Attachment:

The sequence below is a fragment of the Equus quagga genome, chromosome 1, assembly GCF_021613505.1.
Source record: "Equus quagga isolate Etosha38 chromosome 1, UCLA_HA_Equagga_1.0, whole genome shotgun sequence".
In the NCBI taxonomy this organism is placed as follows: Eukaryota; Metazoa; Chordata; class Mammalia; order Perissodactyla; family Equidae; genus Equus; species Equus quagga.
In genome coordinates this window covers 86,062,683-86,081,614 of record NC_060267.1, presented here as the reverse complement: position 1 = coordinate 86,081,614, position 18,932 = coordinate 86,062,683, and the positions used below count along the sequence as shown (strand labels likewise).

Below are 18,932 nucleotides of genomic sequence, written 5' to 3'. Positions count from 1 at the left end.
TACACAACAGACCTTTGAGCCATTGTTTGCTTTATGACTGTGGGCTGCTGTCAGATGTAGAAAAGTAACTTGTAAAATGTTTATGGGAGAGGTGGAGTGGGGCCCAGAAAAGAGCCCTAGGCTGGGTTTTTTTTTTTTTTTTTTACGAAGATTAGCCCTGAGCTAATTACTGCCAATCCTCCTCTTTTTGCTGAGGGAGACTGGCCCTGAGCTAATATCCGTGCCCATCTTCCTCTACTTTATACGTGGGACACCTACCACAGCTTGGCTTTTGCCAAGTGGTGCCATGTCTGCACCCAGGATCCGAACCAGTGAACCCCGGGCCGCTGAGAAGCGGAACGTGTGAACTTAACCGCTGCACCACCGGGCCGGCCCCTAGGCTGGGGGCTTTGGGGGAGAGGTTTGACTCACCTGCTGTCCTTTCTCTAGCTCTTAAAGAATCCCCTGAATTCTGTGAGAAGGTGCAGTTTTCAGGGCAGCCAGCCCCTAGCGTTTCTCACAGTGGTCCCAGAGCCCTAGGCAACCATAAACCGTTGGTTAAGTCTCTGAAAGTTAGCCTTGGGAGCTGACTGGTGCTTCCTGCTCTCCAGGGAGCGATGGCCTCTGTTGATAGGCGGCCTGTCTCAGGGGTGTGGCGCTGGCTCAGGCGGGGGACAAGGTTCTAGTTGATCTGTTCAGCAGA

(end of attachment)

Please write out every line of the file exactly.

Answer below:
The sequence below is a fragment of the Equus quagga genome, chromosome 1, assembly GCF_021613505.1.
Source record: "Equus quagga isolate Etosha38 chromosome 1, UCLA_HA_Equagga_1.0, whole genome shotgun sequence".
In the NCBI taxonomy this organism is placed as follows: Eukaryota; Metazoa; Chordata; class Mammalia; order Perissodactyla; family Equidae; genus Equus; species Equus quagga.
In genome coordinates this window covers 86,062,683-86,081,614 of record NC_060267.1, presented here as the reverse complement: position 1 = coordinate 86,081,614, position 18,932 = coordinate 86,062,683, and the positions used below count along the sequence as shown (strand labels likewise).

Below are 18,932 nucleotides of genomic sequence, written 5' to 3'. Positions count from 1 at the left end.
TACACAACAGACCTTTGAGCCATTGTTTGCTTTATGACTGTGGGCTGCTGTCAGATGTAGAAAAGTAACTTGTAAAATGTTTATGGGAGAGGTGGAGTGGGGCCCAGAAAAGAGCCCTAGGCTGGGTTTTTTTTTTTTTTTTTTACGAAGATTAGCCCTGAGCTAATTACTGCCAATCCTCCTCTTTTTGCTGAGGGAGACTGGCCCTGAGCTAATATCCGTGCCCATCTTCCTCTACTTTATACGTGGGACACCTACCACAGCTTGGCTTTTGCCAAGTGGTGCCATGTCTGCACCCAGGATCCGAACCAGTGAACCCCGGGCCGCTGAGAAGCGGAACGTGTGAACTTAACCGCTGCACCACCGGGCCGGCCCCTAGGCTGGGGGCTTTGGGGGAGAGGTTTGACTCACCTGCTGTCCTTTCTCTAGCTCTTAAAGAATCCCCTGAATTCTGTGAGAAGGTGCAGTTTTCAGGGCAGCCAGCCCCTAGCGTTTCTCACAGTGGTCCCAGAGCCCTAGGCAACCATAAACCGTTGGTTAAGTCTCTGAAAGTTAGCCTTGGGAGCTGACTGGTGCTTCCTGCTCTCCAGGGAGCGATGGCCTCTGTTGATAGGCGGCCTGTCTCAGGGGTGTGGCGCTGGCTCAGGCGGGGGACAAGGTTCTAGTTGATCTGTTCAGCAGA